Weekly market update 13th May – Dollar showed no signs of stopping, buoyed by prospects of higher interest rates amid an uncertain global outlook

Weekly market update 13th May – Dollar showed no signs of stopping, buoyed by prospects of higher interest rates amid an uncertain global outlook

1. The Dollar index rose above 104, reaching near its two decades high following higher-than-expected US inflation data. The headline CPI in April in the United States remained elevated but eased off a 40-year high of 8.3%, while the core CPI was also above expectations at 6.2 percent. The figures suggested that inflation had peaked, but that it was unlikely to decline quickly, which bolstered bets on faster Fed tightening ahead. According to the CME FedWatch Tool, markets are pricing in at least a half-percentage-point rate hike at each of the next two Fed meetings in June and July. Meanwhile, with Russia’s war in Ukraine and China’s Covid-induced lockdowns clouding the market outlook, the Dollar could continue to benefit from the safe haven flow going forward. On the data front, retail sales are projected to indicate an increase in consumer spending in April, while the Manufacturing Index and NAHB Housing Market Index are likely to reflect a slowdown in the industrial sector and housing market.

2. Euro extended its decline against the greenback to hit a new 5-year low of $1.035. The currency had borne the brunt of the hostilities in Ukraine which worsened the energy crisis, soaring inflation and slow growth in the region. Meanwhile, a higher-than-expected increase in US inflation fueled expectations for more aggressive moves by the Fed to rein in inflation as compared to other major central banks. Investors expect the ECB to raise rates by 25 basis points in both July and September, with another hike at the end of the year. Notable publications for the coming week include Eurozone’s second estimates for GDP growth, final CPI statistics, consumer confidence, and trade data as a gauge of how the region is faring amid the global uncertainty.

3. Sterling extended its decline to below $1.22, amid the dollar strength and risk aversion. On the data front, the British economy increased at a slower-than-expected 0.8 percent in Q1 and contracted 0.1 percent in March alone, while the Bank of England forecasts the economy to stagnate in Q2 and shrink in Q4. As compared to the Fed, BoE is also seen to have less room to tighten. On the data front, investors will be keeping a close watch on the consumer inflation data which is likely to have reached 9.1 percent last month, the highest pace since at least 1991. Meanwhile, the unemployment rate is expected to stay stable at 3-year lows of 3.8 percent while pay growth is expected to remain high, reflecting a squeeze in consumers’ living standard. Traders will also be keeping their eyes peeled for the Bank of England’s Monetary Policy Report meeting in front of the Treasury Committee on Monday.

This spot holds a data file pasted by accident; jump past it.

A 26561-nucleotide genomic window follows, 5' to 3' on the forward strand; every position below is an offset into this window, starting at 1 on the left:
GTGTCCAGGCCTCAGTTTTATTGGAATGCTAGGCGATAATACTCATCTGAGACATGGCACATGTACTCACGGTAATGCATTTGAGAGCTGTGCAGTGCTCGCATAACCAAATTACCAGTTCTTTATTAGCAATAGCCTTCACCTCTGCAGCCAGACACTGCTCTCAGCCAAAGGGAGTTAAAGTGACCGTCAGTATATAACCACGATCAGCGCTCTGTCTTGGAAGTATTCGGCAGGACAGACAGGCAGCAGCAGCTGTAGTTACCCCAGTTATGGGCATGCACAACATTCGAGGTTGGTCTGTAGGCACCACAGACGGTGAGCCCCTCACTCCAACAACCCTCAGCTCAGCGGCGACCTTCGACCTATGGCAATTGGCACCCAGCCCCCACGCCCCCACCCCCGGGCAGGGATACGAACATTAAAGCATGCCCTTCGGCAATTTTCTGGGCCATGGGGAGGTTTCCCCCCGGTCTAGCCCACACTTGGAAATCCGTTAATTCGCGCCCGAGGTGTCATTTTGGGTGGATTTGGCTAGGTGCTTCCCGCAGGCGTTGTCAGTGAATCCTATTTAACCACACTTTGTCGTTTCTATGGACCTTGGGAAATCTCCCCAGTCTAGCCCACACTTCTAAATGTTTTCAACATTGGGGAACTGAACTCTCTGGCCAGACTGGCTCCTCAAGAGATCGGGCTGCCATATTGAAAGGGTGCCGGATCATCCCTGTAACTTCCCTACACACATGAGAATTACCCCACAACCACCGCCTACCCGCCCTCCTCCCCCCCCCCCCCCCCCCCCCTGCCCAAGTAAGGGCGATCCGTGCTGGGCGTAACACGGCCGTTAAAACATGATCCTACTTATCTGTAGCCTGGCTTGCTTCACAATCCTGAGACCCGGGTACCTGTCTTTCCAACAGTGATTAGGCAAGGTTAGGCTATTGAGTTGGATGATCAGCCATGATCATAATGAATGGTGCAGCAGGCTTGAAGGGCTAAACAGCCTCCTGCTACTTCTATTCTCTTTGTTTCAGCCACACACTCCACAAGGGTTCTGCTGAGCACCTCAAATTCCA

4. The Australian dollar fell to its lowest level in nearly two years, as fears of a global economic downturn weighed on commodity-linked currencies, while higher-than-expected US inflation data bolstered bets on faster Fed tightening. Despite a surprisingly hawkish shift from the Reserve Bank of Australia, which started its cycle of interest rate hikes with a larger-than-expected 25 basis-point raise at the start of May, downside risks in commodity currencies continue to dominate in the short term as events in Europe and China continue to roil global markets. On the data front, Australia’s unemployment rate is expected to fall to a new low of 3.9 percent in April. The country will have federal elections, in which Australia’s Labor Party is projected to secure a majority, according to recent polls. Like its counterpart, the New Zealand dollar plummeted to its lowest level in nearly two years while the Loonie was trading at approximately 1.3 against the greenback, its lowest level since November 2020, amid the widespread dollar strength. In Canada, the Bank of Canada is anticipated to maintain its hawkish posture, as the labour market tightens with unemployment at a historic low of 5.2 percent in April and annual inflation hit a 31-year high of 6.7 percent in March.

5. Despite lingering worries of a European embargo on Russian oil, crude oil soared to a 7-week high of 111.47 USD/Bbl, extending gains from the previous week, with Kyiv reportedly pressing the EU to impose oil sanctions on Moscow. Meanwhile, OPEC forecast in its monthly report that global demand will decline to 1.9 million barrels per day in Q2 while Shanghai prepares to reopen its economy following weeks of lockdown. Gold, on the other hand, traded at three-month lows of $1,810 an ounce as a strengthening dollar sapped demand for dollar-denominated asset.

Salzworth Asset Management